Business leaders from across Europe are to highlight the value of Britain's membership of the EU as the two sides in the referendum continue to slug it out over the economy.
Groups representing 3.3 million firms in Germany, France, Spain and the Netherlands will say that EU membership is the bedrock of their links with the UK.
The CBI said Britain's membership was an important factor in attracting £377 billion worth of investment in the UK from these four countries alone, with £185 billion of investment going the other way.
In contrast, Leave campaigners are to highlight claims that rising debt and pension costs in the eurozone will damage the British economy if it remains a member of the 28-nation bloc
Carolyn Fairbairn, CBI director general, said the scale of the investment between the UK and its leading EU partners underlined the importance of a Remain vote on June 23.
"European businesses are clear that 40 years' worth of collaboration through the EU is critical to attracting investment to the UK - let's not turn our back on our closest partners," she said.
"We must not put barriers in the way that could risk over £550 billion worth of investment between the UK and four major European economies alone, which supports jobs across the country."
Her warning is being echoed by the chief executive of the EEF manufacturers' organisation, Terry Scuoler, who will express concern at the "fevered and unpleasant" debate over the impact of EU migration.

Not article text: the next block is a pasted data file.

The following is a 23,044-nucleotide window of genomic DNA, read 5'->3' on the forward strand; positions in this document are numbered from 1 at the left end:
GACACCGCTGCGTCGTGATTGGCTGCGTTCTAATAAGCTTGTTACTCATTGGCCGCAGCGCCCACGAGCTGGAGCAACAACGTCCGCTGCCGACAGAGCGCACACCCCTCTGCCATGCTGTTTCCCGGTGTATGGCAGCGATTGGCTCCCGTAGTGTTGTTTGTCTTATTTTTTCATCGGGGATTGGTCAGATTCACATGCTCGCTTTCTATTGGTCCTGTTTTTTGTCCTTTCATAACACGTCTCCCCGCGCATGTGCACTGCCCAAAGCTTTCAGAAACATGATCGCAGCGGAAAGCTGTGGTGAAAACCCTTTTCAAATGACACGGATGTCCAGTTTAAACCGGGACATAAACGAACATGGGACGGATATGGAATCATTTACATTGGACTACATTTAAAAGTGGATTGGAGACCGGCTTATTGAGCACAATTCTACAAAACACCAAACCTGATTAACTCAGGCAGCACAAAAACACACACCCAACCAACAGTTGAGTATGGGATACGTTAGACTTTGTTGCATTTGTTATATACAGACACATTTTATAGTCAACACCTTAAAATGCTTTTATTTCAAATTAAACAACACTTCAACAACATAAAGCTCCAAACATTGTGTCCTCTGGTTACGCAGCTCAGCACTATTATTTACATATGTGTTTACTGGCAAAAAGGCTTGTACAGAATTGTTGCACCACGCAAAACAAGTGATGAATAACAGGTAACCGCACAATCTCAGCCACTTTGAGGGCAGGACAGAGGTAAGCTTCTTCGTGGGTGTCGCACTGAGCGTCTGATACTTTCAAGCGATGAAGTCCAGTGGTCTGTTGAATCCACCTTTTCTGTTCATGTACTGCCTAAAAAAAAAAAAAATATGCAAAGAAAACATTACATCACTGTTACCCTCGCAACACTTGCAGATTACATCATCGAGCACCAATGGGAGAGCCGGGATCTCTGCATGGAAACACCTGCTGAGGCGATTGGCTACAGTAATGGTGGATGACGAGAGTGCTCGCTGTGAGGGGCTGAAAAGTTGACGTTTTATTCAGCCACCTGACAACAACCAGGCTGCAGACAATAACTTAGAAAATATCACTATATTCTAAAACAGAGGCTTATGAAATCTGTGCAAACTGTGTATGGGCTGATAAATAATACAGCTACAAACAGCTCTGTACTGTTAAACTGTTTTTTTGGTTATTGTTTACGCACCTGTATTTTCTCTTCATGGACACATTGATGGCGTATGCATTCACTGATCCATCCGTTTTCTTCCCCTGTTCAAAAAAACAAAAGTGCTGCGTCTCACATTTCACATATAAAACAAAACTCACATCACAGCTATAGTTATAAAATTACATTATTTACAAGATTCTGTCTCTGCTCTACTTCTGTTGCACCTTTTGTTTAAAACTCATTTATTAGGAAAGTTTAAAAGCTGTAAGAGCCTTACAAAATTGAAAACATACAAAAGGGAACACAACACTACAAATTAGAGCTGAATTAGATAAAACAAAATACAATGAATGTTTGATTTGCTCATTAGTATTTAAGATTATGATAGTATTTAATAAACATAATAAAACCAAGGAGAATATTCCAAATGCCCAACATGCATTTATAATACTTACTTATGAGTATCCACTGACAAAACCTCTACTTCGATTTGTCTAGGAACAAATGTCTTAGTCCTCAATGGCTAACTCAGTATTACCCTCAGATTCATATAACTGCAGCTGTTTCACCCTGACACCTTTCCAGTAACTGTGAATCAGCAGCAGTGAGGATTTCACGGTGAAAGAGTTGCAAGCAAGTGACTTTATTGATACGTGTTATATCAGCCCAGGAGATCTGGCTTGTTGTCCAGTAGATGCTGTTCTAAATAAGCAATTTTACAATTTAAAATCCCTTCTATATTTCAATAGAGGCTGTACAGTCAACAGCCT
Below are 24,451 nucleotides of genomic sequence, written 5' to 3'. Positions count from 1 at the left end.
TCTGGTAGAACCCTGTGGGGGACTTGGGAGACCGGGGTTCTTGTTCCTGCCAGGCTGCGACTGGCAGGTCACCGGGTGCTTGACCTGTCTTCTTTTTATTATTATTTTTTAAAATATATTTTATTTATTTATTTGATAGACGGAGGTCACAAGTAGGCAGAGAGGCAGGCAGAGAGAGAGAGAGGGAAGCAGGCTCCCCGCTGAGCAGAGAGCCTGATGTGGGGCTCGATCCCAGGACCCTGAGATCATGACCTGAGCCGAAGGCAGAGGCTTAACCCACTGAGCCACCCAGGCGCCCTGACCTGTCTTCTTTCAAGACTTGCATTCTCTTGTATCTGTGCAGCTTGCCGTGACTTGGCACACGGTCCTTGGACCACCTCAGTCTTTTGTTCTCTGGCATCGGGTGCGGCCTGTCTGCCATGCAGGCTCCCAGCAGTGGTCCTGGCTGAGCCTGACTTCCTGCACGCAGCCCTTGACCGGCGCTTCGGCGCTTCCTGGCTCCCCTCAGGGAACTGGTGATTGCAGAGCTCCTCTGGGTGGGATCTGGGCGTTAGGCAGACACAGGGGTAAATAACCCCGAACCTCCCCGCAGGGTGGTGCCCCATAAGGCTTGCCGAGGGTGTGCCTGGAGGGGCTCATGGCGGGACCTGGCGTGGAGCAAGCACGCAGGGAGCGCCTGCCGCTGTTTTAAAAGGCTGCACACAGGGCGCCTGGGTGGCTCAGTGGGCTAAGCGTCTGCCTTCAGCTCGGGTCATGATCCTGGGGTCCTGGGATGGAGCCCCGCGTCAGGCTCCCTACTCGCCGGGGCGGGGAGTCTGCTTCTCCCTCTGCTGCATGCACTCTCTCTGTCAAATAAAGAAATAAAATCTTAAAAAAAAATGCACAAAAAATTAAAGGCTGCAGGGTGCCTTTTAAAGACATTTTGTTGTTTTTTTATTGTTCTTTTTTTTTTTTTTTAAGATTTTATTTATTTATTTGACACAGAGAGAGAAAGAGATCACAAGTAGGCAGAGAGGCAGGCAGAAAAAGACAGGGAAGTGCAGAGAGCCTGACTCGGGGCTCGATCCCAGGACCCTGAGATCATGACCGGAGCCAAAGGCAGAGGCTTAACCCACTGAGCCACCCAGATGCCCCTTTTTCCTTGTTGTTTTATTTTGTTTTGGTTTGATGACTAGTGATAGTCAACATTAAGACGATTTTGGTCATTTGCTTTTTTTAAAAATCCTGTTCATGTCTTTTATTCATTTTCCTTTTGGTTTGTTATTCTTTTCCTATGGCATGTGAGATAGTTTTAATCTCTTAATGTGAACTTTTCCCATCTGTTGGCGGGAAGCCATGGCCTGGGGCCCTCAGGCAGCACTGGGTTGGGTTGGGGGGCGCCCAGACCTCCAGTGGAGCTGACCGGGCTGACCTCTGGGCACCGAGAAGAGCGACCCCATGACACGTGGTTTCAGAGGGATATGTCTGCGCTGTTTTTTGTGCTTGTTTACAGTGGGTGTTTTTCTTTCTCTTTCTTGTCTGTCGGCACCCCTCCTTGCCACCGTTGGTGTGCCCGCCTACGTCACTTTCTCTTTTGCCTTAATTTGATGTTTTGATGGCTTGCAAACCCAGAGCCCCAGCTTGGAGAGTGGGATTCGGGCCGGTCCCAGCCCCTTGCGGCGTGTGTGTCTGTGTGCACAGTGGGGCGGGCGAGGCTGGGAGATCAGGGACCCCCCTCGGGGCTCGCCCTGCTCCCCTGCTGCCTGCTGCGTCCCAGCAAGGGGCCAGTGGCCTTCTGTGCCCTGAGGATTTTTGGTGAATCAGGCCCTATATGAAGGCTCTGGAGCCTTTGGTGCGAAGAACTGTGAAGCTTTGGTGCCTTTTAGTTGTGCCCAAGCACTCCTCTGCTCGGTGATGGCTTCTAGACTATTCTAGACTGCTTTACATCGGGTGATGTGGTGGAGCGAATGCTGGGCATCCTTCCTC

In a speech in Brussels, he will say the UK economy is "heavily reliant" on migrant labour, with the EU nationals accounting for 10% of the workforce in the industrial sector "without whom it would not function".
"We are being assailed by a blizzard of often contradictory information dressed up as economic fact and the sometimes vile misinterpretation of issues concerning migration, security, and welfare as being linked to our membership of the EU," he will say.
"It is a fevered and unpleasant and at times quite farcical debate which I fear can only get worse as we approach June 23."
Meanwhile the chairman of the Vote Leave campaign, Labour MP Gisela Stuart, will say the eurozone economies are a "ticking time bomb" that will damage the UK if it stays in.
She will point to calculations by the pro-Brexit group that suggest rapidly rising pension and debt liabilities would require taxes to rise by at least 17.6% across the single currency group.
"This daunting demographic reality just goes to show that the eurozone is a ticking time bomb - an alarming reality that all EU members will inevitably be affected by," she will say.
"The priorities of the eurozone will gradually and inevitably take over Brussels institutions. If we don't want to be part of this we must vote 'leave'."
Vote Leave said projections of dramatic rises in the proportion of older people in the eurozone populations "raise significant questions about the long-term economic competitiveness of eurozone countries".
Combined with an excessively optimistic European Commission expectation that there would be no increase in public debts over the next 10 years, it said, that was a recipe for disaster.
The cost of public pension expenditure was estimated to rise by 2.1% of GDP between 2015 and 2050, from 12.1% to 14.2% and the cost of debt interest payments from 1.8% of GDP to 6.9% of GDP over the next 35 years, it said.
Plugging the gap could mean raising the total revenue collected from taxes by 17.6%, it suggested.